Cancer cell invasion behavior is clearly evident in three dimensional structures, he adds, referring to research conducted by John Wertz, researcher in Department of Ecology and Evolutionary Biology at Yale University. “While much research has been carried out in two-dimensional channels, the cellular behavior in three dimensions is remarkably different.”

As a test case, Austin’s team compared the Tepui-climbing behavior of two lines of prostate cancer cells: highly metastatic PC-3 bone marrow cancer cells with that of noninvasive LNCaP lymph node cancer cells. They observed that the prostate cancer cells never populated all available Tepui plateaus (only about 85%), and did so much more slowly that did the PC-3 cells. On the other hand, the more metastatic PC-3 cells quickly occupied all available Tepuis. Since the lymph node-derived line is known to exhibit a high degree of contact inhibition – the ability of cells to stop dividing when neighboring cells touch each other – Austin and his team ascribe this differential Tepui invasiveness to that factor.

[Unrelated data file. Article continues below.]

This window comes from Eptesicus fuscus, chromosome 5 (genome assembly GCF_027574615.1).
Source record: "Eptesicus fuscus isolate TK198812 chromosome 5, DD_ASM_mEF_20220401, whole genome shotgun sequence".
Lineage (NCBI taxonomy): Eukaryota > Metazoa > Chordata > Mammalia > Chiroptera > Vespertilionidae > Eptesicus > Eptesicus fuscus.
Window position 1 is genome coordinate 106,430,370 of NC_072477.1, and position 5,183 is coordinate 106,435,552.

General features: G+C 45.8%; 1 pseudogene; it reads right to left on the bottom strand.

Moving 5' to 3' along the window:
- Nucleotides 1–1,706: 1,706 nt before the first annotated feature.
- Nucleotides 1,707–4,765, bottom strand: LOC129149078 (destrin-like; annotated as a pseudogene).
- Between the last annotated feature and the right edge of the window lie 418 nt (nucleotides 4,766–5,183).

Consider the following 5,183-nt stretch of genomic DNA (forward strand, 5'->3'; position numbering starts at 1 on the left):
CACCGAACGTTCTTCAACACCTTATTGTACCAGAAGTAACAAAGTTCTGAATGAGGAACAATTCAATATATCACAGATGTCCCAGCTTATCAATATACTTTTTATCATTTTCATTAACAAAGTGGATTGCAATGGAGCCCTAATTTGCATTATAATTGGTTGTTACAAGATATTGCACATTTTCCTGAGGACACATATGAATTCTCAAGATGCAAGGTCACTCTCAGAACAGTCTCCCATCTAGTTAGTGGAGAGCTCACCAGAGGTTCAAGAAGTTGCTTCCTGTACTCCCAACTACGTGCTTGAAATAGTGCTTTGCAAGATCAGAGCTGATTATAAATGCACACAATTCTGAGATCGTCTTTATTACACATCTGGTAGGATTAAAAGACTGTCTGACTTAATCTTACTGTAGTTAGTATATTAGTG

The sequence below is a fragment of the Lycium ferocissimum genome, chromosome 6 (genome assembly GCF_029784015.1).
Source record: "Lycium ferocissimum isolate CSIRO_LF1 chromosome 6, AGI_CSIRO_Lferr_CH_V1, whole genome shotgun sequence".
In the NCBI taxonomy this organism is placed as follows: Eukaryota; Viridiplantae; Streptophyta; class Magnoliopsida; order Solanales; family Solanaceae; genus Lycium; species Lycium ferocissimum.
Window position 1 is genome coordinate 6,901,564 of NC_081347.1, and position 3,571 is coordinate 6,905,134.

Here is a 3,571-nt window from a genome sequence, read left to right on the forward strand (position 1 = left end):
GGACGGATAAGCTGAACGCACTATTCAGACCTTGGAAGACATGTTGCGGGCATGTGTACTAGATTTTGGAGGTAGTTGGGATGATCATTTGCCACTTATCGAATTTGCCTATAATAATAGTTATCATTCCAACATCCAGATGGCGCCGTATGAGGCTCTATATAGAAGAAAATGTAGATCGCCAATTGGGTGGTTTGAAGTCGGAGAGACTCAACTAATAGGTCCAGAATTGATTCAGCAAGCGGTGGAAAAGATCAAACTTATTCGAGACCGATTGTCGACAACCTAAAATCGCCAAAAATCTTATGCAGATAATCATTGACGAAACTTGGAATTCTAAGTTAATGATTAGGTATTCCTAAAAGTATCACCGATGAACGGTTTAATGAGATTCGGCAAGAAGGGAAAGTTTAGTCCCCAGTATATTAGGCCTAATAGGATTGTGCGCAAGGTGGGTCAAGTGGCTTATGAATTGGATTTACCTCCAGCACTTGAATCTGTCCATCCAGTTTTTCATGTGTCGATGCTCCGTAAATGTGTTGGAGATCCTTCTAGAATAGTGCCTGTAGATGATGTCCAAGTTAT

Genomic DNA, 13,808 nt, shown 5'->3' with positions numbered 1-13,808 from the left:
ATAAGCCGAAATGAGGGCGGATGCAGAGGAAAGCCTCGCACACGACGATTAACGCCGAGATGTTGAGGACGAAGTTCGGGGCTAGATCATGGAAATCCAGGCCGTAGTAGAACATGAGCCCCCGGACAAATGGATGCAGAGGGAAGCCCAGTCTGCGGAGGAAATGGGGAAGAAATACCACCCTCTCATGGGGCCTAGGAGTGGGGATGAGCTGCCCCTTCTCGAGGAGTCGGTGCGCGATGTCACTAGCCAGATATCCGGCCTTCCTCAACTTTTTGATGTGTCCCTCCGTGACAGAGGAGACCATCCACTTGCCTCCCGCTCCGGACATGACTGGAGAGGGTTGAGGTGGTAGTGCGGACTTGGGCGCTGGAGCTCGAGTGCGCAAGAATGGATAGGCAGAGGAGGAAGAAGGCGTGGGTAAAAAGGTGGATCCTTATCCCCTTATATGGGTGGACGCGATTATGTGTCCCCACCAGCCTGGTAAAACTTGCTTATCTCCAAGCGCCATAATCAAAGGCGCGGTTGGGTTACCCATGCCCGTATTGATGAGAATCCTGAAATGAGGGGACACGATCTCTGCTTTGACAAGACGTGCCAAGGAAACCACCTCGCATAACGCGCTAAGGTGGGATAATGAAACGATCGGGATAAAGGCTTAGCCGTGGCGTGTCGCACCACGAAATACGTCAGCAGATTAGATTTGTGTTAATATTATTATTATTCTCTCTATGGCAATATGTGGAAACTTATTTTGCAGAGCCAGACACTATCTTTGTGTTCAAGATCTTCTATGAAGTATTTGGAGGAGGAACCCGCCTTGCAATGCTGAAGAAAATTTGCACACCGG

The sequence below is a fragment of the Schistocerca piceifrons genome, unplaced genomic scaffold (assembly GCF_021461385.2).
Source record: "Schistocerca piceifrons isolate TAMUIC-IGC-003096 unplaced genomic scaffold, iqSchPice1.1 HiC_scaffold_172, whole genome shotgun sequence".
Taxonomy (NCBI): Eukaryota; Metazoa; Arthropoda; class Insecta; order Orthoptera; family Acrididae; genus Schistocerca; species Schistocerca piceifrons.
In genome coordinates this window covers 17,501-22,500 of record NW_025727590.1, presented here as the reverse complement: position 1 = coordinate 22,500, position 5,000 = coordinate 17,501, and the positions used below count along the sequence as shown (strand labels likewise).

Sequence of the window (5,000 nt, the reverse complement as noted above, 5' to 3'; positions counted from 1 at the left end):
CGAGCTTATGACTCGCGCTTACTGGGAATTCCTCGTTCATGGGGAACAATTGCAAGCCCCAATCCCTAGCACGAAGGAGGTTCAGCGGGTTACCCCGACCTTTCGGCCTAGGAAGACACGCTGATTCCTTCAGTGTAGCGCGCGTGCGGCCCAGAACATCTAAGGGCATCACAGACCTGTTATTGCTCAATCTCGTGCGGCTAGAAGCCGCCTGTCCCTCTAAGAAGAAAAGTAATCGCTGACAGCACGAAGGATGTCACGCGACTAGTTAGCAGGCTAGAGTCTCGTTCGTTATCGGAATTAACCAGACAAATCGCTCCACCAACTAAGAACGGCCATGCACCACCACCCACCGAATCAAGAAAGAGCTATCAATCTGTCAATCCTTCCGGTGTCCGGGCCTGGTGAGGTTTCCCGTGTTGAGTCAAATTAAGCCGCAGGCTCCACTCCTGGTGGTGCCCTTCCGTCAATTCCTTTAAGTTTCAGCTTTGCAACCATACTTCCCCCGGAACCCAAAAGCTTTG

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“When a undergoes metastasis,” Austin notes, “the cells form elongated spikes and invade other areas in a manner similar to neuronal dendritic growth, in that the cancer cells form neural dendrite-like tunnels. Moreover,” Austin continues, “rather than simple flow, cancer cells demonstrate motility and proliferation – directed motion with purpose, which implies a form of intelligence.” Austin metaphorically refers to highly metastatic cells as scouts, and the contact-inhibited cells as farmers or colonists that cooperate to first explore, and then colonize, a new site – behavior that he feels implies a “sense of survivability.”

Team will further explore this posited cooperative behavior in their next experiment, in which the two types will be mixed to test the hypothesis that the colonists will follow subsequently displace the high risk-taking scouts.